They should have known better. As I sat on the top, with the cardboard box under me, I was ready to take off. I could see my brothers looking anxiously at me. I took a big push. I could feel the wind in my hair. I could hear sounds in the background. “Jump! Jump over the mud,” Paul said. In that next moment, I was spread like an eagle in the mud. All you could see of me was my white eyeballs. Everything else was dark brown and very muddy! My brothers tried to clean me up. They started arguing among themselves. “What’s Mum going to say?” Nobody wanted to take me home.
So I got on my little scooter while they were bickering with each other, and I headed back home. When I got home, I knocked on the door. My mother came to the door. Her face went pale white. “Can I help you?” she said. “Mommy, it’s me, your little Theresa.” There was silence. She was looking me up and down. All she could see were my panties and tee-shirt. The rest of the dress got caught in the back of the wheel of my red scooter, and the whole dress had unraveled. I remember my feet never touched the ground until I got into the bathtub. That night the boys were nowhere to be found.
The main event that really changed my life happened on a day that was like any other day. But something strange was going on in the village. There was gossiping, whispering. I lay on the top of the stairs listening for any information. When I went back to school I got the truth. My brother Paul, my favourite brother--had shot his best friend when they were hunting rabbits. Paul’s friend was dead. Of course, being only eight, this event was going to change my life. Kids ridiculed me and called my brother a killer. They were so cruel and I came home crying a lot.
Just when I thought things were settling down, my mother came to my room, brought me downstairs, not even saying a word. I remember that day so clear in my mind. She took me and put me in the back seat of a car. Child protective services had come to take me away because of what my brother did. I sat in the back seat of the car, as I watched my mother disappear into a small speck until I could see her no more. My brother did the crime yet I was doing the time.
I found myself at the doorsteps of St. Joseph’s Orphanage. The home was run by Sisters of Charity. I was given a bed, a side table and the belongings that I came with. We had a routine: breakfast, lunch, dinner and chores. The staff was a little hard on us. They really bullied me. I became very submissive, I had my ears boxed many times so I really tried to stay out of their way. I used to sit on my window ledge and look out at the beautiful orchard. They had a lot of trees--apples, plums and cherries. I remember in the evenings, when the staff was gone and the nuns were at prayer, some of the girls and I went down to the garden to pick the apples until our bellies were full.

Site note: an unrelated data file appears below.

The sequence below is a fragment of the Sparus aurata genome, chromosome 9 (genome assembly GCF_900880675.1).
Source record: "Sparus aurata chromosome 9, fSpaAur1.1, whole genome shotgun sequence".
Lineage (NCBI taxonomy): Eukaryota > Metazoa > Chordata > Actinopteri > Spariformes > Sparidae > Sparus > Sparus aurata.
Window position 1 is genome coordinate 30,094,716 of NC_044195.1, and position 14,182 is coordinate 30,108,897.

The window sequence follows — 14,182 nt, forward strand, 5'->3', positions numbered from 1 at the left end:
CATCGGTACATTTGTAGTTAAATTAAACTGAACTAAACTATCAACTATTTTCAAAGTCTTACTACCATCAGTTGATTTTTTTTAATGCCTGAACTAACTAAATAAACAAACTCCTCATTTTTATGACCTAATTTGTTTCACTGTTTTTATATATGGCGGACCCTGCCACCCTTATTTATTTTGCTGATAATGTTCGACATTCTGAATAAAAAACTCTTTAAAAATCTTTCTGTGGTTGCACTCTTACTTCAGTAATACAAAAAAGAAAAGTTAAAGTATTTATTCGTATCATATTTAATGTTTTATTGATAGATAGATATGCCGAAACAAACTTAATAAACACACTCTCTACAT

At the orphanage, I went to regular school, and I joined the track team and I was really good! As long as I was number one and brought trophies home, I got any kind of excuse from class. I really didn’t get an education.
On the weekends and vacations, my oldest foster brother George and his wife would take me to their home. The summer I was about fourteen, I went to summer school in my brother’s village. I also joined the track team there and I was really good. My brother’s wife Margaret really didn’t like me. She was mean to me, behind my brother’s back of course. l remember that I was in the bathroom and my panties were bloody. I thought I had cut myself.
I was so scared, and Margaret came upstairs. I was crying. She didn’t tell me what was happening. She just picked me up and threw me into a cold bath and washed me up. The next day she said I couldn’t run on the track team. I thought I’d done something really bad. The next day she walked into my classroom and showed everyone my bloody panties. I was so embarrassed. The teacher took me to the nurse. I think they must have thought that this lady was crazy to embarrass the child in class. The nurse explained to me the birds and the bees and told me about a woman’s body.
I left the orphanage at about 16 and lived with my brother. My mother was just up the street, so a lot of times I’d visit her but the government wouldn’t let me stay there. I left the village when I was 18 and I went to London. I was a nanny, taking care of wealthy children of the aristocracy. I didn't really like it. but it was all I could do with no real education. I survived in London, 1973 I met my future husband who was an exchange student from U.S.C. he reminded me of the picture that I had seen in a magazine from America, Curtis Mayfield he really did, he came to see me in a play that I was doing called the cockpit Theatre at first, he thought I was American until I spoke! Our relationship developed and then came that first slap I shouldn’t run but I didn’t I came to the United States in 1975 it was a warm October evening as a flight landed in LA I got off the plane, excited little anticipation. Little did I know that I had just stepped into a 25-year nightmare.
As I stood in line, ready to step onto American soil I couldn’t wait to see him. I looked anxiously around for Carl and he was nowhere to be seen, I didn’t panic I went to get my luggage and still no car, l I found myself opening my suitcase at LAX looking for a number that he give me, I found it and called the lady ,on the other side of the line she directed me to her home, I suppose as a young woman I was fearless, that was the start of many clues, I arrived in Inglewood California, my first impressions of an American family extremely different, later that morning Carl popped in as if nothing had happened, I was just happy to see him and early that morning we took a cab to his apartment. LET THE nightmares begin.